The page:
What is our understanding of the team culture at ACT?

Agility and a bias for action are fundamental tenets of the ACT culture. We say this because everyone is very action-oriented and always trying to leverage their networks to make progress. We have inherited this culture to keep things moving and are going forward with a keen emphasis on swift action and decision-making.

What are some attributes that we feel every Fellow should definitely have?

Fellows should be excited to take responsibility, curious to learn, and be ready to fail and grow through it.

How has our experience as ACT Fellows influenced our long-term career goals and aspirations?

At ACT, we’ve all experienced what the power of collective action could do. We will always look out for ways where aspects of collaboration and cross-learning can be incorporated. Our journey as Fellows has leveraged our common curiosity to know more about venture philanthropy and development financing, solidified our knowledge of the space and fuelled our interest to work deeper in the impact space.

While we may have concluded our Fellowship, we’ll always be a part of the ACT collective and will continue supporting the organisation. We all plan to continue working in the social development space in some way, shape or form while keeping impact at the centre of what we do.

Would we recommend the ACT Fellowship to young change-makers?

In short, YES! It is very different from other Fellowships and exposes you to how tech and innovation can create large-scale impact and how YOU can contribute to it. If you’re an aspiring social entrepreneur or someone who is keen to understand unique models of funding development, this is the place for you!

A note for the readers: all the responses are a culmination of the experiences of all Fellows. If you’d like to understand more, feel free to reach out to us on LinkedIn!

ACT For Environment welcomes Indra Water to its portfolio

Over 600 million people in India already deal with extreme water stress, and the country is moving towards becoming a water-scarce nation by 2030. This is exacerbated by the fact that over 74% of water in India is untreated, leading to almost 40 million litres of wastewater entering rivers and water bodies every day.

Indra Water has developed a decentralised point-of-source wastewater treatment system that has the potential to revolutionise the wastewater treatment industry. Founded in 2018 by two engineers, their patented and electrically-driven modular system is designed to treat water in a decentralised manner at the point of source, thus making it an ideal solution for both domestic and industrial water treatment. The company’s innovative design approach, which includes a structural flash reactor, enables the treatment of multiple types of wastewater, faster treatment time, higher throughput, reduced energy consumption, and lower overall treatment cost. Their enhanced water treatment efficiency would help reduce both freshwater extraction as well as the discharge of untreated water into our lakes, rivers, and water bodies.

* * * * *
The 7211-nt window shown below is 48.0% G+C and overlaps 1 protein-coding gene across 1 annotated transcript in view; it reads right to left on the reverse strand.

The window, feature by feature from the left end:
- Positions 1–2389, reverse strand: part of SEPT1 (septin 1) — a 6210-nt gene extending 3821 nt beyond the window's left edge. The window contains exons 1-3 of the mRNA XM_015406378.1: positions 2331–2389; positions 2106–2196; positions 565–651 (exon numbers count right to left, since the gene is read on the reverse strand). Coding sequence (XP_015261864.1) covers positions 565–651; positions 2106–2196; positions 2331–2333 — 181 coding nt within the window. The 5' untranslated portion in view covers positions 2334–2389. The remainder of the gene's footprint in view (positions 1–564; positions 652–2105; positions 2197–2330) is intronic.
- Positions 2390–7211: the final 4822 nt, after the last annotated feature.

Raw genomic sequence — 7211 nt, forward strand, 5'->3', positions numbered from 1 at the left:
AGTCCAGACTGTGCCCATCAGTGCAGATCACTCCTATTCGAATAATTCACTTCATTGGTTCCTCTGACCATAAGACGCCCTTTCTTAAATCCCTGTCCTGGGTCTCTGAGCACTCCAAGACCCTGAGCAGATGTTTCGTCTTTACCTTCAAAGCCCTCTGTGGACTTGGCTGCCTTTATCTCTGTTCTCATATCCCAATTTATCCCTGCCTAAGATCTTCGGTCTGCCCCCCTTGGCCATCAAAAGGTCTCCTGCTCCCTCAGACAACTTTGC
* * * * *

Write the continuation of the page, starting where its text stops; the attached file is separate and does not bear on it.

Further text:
With a mission to address the critical problem of hard-to-treat forever chemicals and promote wastewater circularity, one of the key advantages of Indra Water’s system is its modularity, which allows it to be 4x smaller, 30% lower in capex, and 40% lower in opex as compared to conventional chemical and biological wastewater treatment solutions. This makes it ideal for small and medium-sized businesses that cannot afford to invest in expensive wastewater treatment solutions. Apart from its cost-effectiveness, their system is also aligned with the government’s zero liquid discharge (ZLD) norms and adheres to the National Green Tribunal’s (NGT) guidelines.

Since its inception, Indra Water has already made a significant environmental impact, reducing 3200 tons of sludge, saving over 500 tons of GHG emissions, and preventing over 750 million litres of wastewater from entering freshwater streams. They have already successfully deployed its system for clients like Grasim (Aditya Birla Group) in Gujarat and Unilever in Indonesia with a total treatment capacity of 2.2 million litres per day, proving its effectiveness in commercial and industrial water treatment.

With support from ACT For Environment, Indra Water’s decentralised wastewater treatment system has the potential to treat approximately 7 billion litres of wastewater in the next six years and revolutionise the wastewater treatment industry in India!

ACT Capital Foundation For Social Impact is a not-for-profit company incorporated and registered under Section 8 of the Companies Act, 2013. All donations made to ACT Capital Foundation are eligible for income tax deduction under Section 80G of the Income Tax Act.